Molly Ivins once wrote that “when satire is aimed at the powerless, it is not only cruel — it’s vulgar,” and that maxim has almost made it impossible to continue writing about—and mocking—Secretary of State Corey Stapleton. After nearly three disastrous years as Secretary of State, an abandoned bid for the governor’s chair, and almost universal contempt for lack of personal ethics and professional ability, it almost seems cruel to mock his pathetic fundraising efforts in his bid to represent Montana in Congress.
In the report covering April 1-September 30, Stapleton has raised $122,000 in his quixotic bid for Congress, an amount dwarfed by his Republican Matt Rosendale (more on his report tomorrow) and the leading Democratic candidate, Kathleen Williams.
But it’s not just that Stapleton was able to raise much money that’s funny; it’s that a huge percentage of the money he did raise comes from people who live with him or work for him.
While Stapleton took money from the typical kind of Republican donor (billionaire James Cox Kennedy stands out), Stapleton raised much of his paltry sum by hitting up people who work under him at the Secretary of State’s office. His deputy, Christi Jacobsen, and her husband? In for $5,600.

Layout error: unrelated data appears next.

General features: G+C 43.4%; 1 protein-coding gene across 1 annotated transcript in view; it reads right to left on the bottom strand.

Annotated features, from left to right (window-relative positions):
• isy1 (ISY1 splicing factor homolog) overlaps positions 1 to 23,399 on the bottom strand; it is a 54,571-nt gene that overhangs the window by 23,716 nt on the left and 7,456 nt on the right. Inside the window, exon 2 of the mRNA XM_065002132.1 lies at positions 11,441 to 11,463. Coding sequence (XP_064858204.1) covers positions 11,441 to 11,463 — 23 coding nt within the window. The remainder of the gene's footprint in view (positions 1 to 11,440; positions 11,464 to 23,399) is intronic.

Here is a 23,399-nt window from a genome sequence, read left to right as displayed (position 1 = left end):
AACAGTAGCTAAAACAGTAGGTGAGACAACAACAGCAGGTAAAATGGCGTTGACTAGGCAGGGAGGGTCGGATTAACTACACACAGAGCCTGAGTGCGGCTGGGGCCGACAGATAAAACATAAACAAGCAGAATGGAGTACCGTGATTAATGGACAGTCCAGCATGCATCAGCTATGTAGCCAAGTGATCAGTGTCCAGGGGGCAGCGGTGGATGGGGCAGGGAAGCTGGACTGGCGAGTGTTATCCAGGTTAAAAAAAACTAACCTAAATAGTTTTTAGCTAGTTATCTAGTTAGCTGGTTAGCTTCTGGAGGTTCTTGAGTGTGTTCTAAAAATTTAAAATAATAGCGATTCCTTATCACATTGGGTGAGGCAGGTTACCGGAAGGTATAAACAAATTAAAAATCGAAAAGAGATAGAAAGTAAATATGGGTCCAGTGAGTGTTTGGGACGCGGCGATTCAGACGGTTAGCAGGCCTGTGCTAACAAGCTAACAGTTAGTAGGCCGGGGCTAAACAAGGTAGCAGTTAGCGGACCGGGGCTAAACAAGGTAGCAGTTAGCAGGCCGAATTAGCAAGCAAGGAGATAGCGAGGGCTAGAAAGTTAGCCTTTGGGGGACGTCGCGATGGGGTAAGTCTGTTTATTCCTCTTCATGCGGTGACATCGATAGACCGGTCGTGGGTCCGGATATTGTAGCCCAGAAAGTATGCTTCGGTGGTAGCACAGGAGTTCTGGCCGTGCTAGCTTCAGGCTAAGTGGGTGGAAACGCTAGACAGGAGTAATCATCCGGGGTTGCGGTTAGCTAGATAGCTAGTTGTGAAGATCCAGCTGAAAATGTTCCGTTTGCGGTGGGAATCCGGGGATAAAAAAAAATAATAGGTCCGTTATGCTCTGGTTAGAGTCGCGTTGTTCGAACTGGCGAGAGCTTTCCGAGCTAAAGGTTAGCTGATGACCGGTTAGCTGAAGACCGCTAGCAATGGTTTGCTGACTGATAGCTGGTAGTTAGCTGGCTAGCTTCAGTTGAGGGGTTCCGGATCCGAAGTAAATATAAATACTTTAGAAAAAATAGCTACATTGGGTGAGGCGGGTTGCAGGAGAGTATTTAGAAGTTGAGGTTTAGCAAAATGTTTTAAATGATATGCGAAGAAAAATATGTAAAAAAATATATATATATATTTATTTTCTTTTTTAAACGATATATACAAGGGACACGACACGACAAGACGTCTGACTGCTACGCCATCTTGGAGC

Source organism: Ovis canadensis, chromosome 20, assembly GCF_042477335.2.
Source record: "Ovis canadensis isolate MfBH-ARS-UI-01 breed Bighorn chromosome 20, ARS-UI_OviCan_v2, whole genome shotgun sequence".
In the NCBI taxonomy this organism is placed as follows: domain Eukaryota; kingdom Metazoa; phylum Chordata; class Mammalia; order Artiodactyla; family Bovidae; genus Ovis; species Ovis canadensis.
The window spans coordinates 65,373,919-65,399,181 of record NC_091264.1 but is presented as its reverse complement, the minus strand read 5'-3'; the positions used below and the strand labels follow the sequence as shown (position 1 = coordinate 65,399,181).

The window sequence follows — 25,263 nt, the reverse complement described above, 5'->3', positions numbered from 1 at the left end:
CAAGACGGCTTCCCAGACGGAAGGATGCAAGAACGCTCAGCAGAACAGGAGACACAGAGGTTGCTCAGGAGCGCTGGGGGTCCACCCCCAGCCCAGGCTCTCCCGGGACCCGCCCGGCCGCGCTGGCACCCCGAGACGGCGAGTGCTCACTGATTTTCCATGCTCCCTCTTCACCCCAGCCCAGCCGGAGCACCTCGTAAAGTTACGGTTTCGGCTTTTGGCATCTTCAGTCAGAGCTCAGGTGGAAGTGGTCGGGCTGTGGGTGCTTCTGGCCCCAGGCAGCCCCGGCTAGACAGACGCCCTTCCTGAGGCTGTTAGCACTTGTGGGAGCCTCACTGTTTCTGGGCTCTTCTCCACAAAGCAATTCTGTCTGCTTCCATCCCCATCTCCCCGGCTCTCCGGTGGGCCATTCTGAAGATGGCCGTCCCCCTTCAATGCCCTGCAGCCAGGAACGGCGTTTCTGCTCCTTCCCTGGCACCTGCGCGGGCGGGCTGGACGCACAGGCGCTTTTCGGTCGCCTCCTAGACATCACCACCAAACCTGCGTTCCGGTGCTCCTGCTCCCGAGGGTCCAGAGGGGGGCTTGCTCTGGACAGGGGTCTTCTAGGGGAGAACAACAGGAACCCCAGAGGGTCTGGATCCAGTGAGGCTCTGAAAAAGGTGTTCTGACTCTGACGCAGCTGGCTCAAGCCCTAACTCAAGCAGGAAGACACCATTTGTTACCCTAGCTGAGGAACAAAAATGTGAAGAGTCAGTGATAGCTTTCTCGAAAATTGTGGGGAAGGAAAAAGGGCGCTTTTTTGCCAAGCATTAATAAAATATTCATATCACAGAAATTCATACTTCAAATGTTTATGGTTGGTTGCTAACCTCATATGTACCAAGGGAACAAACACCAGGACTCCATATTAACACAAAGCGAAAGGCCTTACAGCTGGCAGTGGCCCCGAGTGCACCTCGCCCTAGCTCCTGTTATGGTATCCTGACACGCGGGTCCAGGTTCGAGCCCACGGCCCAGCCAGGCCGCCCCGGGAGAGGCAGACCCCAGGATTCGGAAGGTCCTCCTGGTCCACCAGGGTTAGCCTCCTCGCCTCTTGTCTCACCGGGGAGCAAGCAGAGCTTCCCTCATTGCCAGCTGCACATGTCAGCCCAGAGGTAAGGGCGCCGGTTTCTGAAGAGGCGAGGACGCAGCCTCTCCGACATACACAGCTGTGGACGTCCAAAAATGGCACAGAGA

Office managers, election directors, IT support staff, and attorneys for the Secretary’s office all chipped in as well, some (along with their spouses) maxing out in their donations for his primary campaign.
Even Jake Eaton, who Stapleton gave hundreds of thousands of dollars in a no-bid contract, threw in $500, a rather low total from someone whose family personally collected tens of thousands of dollars because of Stapleton’s incompetence.
Even the donations from Stapleton’s family are suspect. While all of the Stapleton children appear to have donated $2,800 to the campaign, that seems like an awfully high amount for a beginning teacher and someone who just entered the military to have on hand for a political donation.
Once one takes out the family contributions and those whose continued employment depends on Stapleton, it becomes apparent that Stapleton has almost no support for his bid inside or outside of Montana, and he will struggle mightily to counter a narrative of his own creation: that he is simply unfit for public office.
Only then, once Stapleton’s influence finally comes to an end, will Ivins’s advice apply, and all of us can just stop poking fun at this perpetual candidate whose aspirations far exceeded his abilities.